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HOWTO Encrypt an existing home directory on Ubuntu Karmic Koala

08 Dec 2009

Karmic Koala, the latest release of Ubuntu, made it really easy for new installs to use encryption for home directories.  However, for users who upgraded from previous releases (Jaunty Jackalope, Intrepid Ibex, etc), the process to encrypt an existing home directory is not so obvious.  Here’s one way to do it.

You’ll need enough free space for two copies of your entire home directory. If you don’t have that, first move your existing home directory onto external media, and modify these instructions as appropriate.

First, log out of your normal account, which we’ll term myrealusername. Login as root. Create a new, temporary user, using the –encrypt-home flag to adduser.  Use the same password as your current user account.

# adduser –encrypt-home tmpuser

************************

YOU SHOULD RECORD YOUR MOUNT PASSPHRASE AND STORE IT IN A SAFE LOCATION.

ecryptfs-unwrap-passphrase ~/.ecryptfs/wrapped-passphrase

THIS WILL BE REQUIRED IF YOU NEED TO RECOVER YOUR DATA AT A LATER TIME.

************************

Done configuring.

Enter new UNIX password: USE YOUR EXISTING PASSWORD

Retype new UNIX password:

No password supplied

Enter new UNIX password:

Retype new UNIX password:

passwd: password updated successfully

Changing the user information for tmpuser

Enter the new value, or press ENTER for the default

Full Name []:

Room Number []:

Work Phone []:

Home Phone []:

Other []:

Is the information correct? [Y/n]

When you ran ‘adduser’, it created two important directories: /home/.ecryptfs/tmpuser/.Private and /home/.ecryptfs/tmpuser/.ecryptfs. These are both symlinked into a skeleton home directory at /home/tmpuser. I say skeleton here, because the directory so created is only ever visible when ‘tmpuser’ is logged out. Once ‘tmpuser’ is logged in, the contents of /home/.ecryptfs/tmpuser/.Private are decrypted and mounted on top of /home/tmpuser. We want the same thing to happen for myrealusername. Before we put the skeleton directory in place, however, we want to move your existing, unencrypted home aside. That way when you log in with an encrypted home it isn’t hidden and we’re able to copy files into your new, encrypted home.

# mv /home/

myrealusername /home/myrealusername.orig

Now you want to copy these skeleton files to /home/.ecryptfs/myrealusername and change the ownership:

# REALUSER=

myrealusername

# cd /home

# mkdir -m 0700 $REALUSER

# cp -r .ecryptfs/tmpuser .ecryptfs/$REALUSER

# chown -R $REALUSER.$REALUSER .ecryptfs/$REALUSER $REALUSER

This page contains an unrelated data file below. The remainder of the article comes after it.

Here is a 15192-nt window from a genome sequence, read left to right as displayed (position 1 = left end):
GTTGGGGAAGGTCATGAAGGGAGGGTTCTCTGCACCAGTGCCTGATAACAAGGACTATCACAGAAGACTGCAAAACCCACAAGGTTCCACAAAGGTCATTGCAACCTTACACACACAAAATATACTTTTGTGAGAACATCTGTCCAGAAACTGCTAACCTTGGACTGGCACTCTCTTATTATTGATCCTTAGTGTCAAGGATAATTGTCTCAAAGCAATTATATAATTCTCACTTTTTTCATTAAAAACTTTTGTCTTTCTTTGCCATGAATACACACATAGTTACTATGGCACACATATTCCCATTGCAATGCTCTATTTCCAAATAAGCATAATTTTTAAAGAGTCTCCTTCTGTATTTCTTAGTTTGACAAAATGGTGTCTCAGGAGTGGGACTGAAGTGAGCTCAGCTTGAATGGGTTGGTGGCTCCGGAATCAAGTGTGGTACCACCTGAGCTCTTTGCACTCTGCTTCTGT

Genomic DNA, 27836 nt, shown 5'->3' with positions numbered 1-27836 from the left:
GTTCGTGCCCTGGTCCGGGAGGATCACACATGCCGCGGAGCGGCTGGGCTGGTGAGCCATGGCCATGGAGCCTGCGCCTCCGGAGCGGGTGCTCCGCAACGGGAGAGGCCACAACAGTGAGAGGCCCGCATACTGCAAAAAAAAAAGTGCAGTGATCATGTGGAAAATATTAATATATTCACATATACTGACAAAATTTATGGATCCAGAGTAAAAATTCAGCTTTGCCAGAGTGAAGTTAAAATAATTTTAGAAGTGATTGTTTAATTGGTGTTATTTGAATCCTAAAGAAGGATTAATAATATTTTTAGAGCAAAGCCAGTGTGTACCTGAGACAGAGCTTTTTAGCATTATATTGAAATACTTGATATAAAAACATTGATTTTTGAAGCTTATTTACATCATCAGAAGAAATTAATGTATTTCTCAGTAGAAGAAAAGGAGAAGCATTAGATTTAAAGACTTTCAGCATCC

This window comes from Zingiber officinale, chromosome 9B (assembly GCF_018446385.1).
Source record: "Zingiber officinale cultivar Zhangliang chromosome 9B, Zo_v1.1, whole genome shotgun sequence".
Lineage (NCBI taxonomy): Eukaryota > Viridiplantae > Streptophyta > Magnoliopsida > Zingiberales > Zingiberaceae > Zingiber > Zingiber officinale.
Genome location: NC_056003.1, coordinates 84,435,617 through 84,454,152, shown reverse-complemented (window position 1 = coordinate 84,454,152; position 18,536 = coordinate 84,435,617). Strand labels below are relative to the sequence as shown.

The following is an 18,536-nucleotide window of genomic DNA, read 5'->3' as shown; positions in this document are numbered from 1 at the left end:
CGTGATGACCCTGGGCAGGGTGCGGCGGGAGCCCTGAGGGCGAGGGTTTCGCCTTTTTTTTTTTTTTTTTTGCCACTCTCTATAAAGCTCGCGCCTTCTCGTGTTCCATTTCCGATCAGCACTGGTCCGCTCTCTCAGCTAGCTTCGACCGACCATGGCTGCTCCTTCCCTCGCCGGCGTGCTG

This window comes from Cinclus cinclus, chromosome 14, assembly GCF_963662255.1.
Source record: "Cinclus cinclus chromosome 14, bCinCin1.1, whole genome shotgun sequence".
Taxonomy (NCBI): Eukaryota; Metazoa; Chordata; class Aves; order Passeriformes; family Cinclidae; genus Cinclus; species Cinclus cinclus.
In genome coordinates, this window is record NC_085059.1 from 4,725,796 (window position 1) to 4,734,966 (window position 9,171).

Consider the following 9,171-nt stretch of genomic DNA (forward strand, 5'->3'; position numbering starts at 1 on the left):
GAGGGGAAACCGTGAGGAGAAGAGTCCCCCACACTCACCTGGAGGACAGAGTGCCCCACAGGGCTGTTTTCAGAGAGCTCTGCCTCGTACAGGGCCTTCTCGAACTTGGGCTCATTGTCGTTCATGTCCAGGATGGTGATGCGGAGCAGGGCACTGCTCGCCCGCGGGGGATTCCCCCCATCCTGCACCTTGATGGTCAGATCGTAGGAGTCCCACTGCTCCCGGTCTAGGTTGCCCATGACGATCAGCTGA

# ln -s /home/.ecryptfs/$REALUSER/.* $REALUSER/

You also need to edit a mount description file which still refers to ‘tmpuser’:

# sed -i s/tmpuser/$REALUSER/ .ecryptfs/$REALUSER/.ecryptfs/Private.mnt

Just for good measure we’ll copy the two informational symlinks from the skeleton directory. These are handy because if they show up when you’re logged in, you know something went wrong and you’re not accessing your encrypted home dir.

# cp tmpuser/* $REALUSER/

# chown $REALUSER.$REALUSER $REALUSER/*

At this point, you’re ready to log in as myrealusername. Go ahead. I’ll wait.

Got it? You should have a mostly empty home directory. If you have a file named Access-Your-Private-Data.desktop, something went wrong.

If all’s well, copy your original home directory into the new, encrypted home directory. It’s best to do this as root, on the off chance you have some files in your home dir which you don’t own, but want to preserve exactly. You may be tempted to do this as an ‘mv’ if you’re low on disk space. That should work just the same, but it won’t actually unlink the original until *everything* is copied, meaning you still need enough space for two copies of your home dir. In a pinch you could move one subdirectory at a time, which means you don’t need as much spare space.

Note the trailing slashes on the rsync – those are important.

myrealusername$ su

# rsync -av /home/myrealusername.orig/ /home/myrealusername/

Bingo! Your home directory is now encrypted. Once you’re satisfied that everything is there, don’t forget to remove your original, unencrypted home. To be tidy you may want to delete the ‘tmpuser’ account too.

# rm -rf /home/

myrealusername.orig

# userdel -r tmpuser